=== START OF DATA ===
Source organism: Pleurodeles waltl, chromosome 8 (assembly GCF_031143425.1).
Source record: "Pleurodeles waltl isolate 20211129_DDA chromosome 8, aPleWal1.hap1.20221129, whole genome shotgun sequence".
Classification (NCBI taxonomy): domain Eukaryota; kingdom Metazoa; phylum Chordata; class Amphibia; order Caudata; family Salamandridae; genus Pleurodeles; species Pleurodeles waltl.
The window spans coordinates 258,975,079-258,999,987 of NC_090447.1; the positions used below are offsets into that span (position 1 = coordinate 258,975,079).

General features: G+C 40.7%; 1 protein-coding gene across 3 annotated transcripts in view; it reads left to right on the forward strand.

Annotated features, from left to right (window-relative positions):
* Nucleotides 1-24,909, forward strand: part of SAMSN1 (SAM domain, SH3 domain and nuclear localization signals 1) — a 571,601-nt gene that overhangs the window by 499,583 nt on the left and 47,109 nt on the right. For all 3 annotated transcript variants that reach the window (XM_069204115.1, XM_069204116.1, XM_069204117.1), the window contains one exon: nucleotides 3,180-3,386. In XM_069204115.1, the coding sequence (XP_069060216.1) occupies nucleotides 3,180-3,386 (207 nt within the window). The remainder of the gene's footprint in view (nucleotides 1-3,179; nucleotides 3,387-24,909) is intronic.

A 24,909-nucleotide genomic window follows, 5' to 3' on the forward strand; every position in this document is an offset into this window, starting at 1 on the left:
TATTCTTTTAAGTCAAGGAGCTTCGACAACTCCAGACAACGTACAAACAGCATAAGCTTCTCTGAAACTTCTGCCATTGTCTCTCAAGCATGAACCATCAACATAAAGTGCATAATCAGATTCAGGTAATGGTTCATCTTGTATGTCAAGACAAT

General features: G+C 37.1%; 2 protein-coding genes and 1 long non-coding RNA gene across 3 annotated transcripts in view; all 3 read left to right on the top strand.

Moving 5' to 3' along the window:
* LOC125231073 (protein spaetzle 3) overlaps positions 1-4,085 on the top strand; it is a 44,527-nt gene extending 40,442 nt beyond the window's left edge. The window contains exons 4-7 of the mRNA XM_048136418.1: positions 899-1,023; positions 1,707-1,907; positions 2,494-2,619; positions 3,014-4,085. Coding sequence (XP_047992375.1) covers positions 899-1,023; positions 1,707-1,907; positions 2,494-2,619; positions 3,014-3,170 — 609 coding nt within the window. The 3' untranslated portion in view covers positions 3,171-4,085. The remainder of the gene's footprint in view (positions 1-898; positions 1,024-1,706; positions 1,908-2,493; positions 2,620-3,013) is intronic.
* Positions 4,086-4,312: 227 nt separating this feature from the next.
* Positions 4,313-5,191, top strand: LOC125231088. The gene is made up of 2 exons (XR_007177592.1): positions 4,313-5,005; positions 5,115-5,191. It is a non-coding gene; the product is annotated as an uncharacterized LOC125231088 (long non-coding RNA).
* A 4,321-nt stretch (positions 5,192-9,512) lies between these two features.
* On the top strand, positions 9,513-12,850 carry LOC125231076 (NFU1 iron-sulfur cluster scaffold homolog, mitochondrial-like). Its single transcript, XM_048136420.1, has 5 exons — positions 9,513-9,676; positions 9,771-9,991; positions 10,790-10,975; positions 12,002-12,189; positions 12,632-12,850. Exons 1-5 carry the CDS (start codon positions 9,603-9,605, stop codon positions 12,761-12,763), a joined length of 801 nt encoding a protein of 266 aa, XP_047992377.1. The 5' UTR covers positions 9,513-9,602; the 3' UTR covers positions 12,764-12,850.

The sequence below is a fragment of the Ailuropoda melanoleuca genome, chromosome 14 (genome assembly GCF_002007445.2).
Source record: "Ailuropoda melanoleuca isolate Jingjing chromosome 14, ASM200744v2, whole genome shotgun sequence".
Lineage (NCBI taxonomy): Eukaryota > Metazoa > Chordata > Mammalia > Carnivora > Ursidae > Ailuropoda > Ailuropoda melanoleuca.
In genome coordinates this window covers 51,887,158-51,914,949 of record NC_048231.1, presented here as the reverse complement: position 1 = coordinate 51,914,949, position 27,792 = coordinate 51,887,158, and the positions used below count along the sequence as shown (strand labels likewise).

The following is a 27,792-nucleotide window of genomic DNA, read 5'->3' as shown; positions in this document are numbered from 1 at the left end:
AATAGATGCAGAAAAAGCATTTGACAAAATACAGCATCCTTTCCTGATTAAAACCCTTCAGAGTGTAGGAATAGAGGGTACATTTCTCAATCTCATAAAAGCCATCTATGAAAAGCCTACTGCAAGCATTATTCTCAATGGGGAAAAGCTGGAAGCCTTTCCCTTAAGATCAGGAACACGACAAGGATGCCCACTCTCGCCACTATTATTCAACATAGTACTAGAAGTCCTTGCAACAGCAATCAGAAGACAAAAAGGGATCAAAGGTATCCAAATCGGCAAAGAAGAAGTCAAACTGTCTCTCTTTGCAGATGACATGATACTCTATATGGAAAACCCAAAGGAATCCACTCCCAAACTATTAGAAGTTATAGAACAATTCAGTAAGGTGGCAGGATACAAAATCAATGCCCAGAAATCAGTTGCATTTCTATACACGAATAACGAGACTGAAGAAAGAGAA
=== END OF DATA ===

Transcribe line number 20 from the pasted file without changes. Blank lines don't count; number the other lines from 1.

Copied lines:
In genome coordinates this window covers 51,887,158-51,914,949 of record NC_048231.1, presented here as the reverse complement: position 1 = coordinate 51,914,949, position 27,792 = coordinate 51,887,158, and the positions used below count along the sequence as shown (strand labels likewise).